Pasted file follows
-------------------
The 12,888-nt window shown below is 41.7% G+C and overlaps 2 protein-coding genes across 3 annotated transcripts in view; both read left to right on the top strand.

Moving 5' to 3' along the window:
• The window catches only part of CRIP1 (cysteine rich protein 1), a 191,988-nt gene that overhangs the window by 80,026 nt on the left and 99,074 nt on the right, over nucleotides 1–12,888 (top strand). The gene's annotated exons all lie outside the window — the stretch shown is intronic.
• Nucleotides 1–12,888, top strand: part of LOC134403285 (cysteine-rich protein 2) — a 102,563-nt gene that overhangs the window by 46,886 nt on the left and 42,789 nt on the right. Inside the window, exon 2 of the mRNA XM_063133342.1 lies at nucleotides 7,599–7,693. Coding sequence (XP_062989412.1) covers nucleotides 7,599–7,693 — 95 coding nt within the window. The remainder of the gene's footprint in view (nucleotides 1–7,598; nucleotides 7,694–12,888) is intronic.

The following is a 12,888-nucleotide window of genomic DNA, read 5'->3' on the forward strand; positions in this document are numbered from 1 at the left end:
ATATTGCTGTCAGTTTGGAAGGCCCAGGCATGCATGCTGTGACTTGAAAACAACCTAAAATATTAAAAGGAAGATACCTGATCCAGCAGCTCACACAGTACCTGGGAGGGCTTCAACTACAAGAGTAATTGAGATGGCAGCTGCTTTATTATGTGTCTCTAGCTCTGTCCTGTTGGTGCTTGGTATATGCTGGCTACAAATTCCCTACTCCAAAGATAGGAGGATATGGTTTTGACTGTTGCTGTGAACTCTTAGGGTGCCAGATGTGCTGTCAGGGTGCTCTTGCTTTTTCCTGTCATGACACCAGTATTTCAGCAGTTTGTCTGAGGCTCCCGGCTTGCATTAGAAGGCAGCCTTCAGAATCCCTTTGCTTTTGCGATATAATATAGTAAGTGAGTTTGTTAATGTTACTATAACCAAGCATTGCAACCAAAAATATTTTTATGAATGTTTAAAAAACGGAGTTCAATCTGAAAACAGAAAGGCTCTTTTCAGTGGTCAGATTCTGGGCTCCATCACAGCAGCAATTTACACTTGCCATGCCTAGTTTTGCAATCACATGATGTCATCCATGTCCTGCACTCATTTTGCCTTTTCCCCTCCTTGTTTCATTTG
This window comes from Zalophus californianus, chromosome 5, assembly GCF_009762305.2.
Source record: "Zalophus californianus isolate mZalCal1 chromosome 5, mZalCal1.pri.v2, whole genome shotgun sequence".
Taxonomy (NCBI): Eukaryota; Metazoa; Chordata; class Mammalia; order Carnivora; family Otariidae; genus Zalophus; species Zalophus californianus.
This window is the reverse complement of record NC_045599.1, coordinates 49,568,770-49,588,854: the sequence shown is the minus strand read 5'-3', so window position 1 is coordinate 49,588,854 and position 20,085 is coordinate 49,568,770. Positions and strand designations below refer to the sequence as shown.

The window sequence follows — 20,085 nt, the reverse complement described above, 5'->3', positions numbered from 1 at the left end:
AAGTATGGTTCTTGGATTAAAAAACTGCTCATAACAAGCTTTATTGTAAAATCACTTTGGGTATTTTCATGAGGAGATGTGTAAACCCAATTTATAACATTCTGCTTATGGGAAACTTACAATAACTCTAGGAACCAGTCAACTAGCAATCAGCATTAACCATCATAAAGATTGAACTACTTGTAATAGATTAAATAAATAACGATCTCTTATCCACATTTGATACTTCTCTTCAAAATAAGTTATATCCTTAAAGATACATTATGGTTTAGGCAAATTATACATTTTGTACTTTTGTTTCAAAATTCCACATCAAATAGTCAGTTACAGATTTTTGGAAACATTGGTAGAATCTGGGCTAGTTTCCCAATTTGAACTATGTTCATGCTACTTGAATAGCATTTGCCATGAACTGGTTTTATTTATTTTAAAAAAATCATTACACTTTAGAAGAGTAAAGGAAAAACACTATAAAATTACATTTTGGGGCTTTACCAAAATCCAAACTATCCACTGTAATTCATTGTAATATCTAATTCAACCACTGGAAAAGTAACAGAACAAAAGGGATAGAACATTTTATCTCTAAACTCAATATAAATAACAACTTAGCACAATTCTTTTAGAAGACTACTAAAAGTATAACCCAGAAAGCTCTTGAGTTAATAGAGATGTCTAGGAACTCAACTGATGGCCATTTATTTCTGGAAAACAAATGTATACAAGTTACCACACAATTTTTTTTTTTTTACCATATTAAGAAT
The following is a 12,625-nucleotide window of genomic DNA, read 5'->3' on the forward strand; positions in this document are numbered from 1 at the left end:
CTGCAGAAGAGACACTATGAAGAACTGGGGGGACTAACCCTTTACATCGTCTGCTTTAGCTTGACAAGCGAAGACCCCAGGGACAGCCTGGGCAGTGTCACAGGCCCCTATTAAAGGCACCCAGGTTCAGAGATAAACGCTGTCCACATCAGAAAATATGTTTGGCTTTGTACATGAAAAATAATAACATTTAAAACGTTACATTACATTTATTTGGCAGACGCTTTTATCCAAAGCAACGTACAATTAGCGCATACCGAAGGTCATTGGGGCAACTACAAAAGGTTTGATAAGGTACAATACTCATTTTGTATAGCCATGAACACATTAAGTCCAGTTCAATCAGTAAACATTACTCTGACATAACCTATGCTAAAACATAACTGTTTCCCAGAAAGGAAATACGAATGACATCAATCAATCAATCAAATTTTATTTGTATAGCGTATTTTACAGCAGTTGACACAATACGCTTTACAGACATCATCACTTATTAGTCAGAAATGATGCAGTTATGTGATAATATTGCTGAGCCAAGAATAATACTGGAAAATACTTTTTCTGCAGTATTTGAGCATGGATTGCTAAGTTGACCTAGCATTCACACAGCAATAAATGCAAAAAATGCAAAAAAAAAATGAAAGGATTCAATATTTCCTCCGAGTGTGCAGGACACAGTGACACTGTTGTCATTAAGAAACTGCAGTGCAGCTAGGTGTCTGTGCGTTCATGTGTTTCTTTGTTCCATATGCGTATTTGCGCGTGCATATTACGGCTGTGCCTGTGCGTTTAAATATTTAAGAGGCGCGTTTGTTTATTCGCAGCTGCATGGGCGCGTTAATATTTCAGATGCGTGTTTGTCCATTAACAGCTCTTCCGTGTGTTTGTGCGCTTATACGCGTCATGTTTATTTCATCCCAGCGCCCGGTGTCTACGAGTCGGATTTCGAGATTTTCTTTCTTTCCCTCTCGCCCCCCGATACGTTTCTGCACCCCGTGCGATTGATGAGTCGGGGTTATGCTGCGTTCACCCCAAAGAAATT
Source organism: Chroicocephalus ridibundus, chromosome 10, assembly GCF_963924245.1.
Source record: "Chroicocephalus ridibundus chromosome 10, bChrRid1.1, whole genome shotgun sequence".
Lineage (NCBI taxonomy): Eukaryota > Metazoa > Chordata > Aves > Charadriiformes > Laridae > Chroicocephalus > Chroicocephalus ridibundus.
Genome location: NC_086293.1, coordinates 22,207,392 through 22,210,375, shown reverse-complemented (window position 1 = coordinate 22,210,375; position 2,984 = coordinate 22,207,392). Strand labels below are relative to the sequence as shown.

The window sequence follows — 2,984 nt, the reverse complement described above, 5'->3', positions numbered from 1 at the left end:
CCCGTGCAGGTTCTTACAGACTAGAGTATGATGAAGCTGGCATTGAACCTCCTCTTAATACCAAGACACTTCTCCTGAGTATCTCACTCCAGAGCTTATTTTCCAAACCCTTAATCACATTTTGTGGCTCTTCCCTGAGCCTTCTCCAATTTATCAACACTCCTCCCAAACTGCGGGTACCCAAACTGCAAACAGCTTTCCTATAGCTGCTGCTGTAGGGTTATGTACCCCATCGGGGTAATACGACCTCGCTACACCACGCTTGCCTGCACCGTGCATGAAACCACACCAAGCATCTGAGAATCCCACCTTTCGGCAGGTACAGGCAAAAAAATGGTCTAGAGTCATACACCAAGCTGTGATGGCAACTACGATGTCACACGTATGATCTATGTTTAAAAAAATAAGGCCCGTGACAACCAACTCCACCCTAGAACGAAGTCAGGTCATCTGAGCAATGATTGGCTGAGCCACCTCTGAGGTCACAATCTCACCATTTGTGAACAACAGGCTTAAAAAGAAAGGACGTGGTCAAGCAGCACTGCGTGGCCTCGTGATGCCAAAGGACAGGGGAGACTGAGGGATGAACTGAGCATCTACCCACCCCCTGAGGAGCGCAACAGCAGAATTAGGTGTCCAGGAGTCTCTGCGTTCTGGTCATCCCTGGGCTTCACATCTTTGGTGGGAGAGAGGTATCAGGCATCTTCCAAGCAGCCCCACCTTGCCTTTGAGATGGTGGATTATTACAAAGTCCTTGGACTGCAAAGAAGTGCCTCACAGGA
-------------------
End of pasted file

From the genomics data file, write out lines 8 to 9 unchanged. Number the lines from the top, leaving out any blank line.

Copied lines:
Source record: "Zalophus californianus isolate mZalCal1 chromosome 5, mZalCal1.pri.v2, whole genome shotgun sequence".
Taxonomy (NCBI): Eukaryota; Metazoa; Chordata; class Mammalia; order Carnivora; family Otariidae; genus Zalophus; species Zalophus californianus.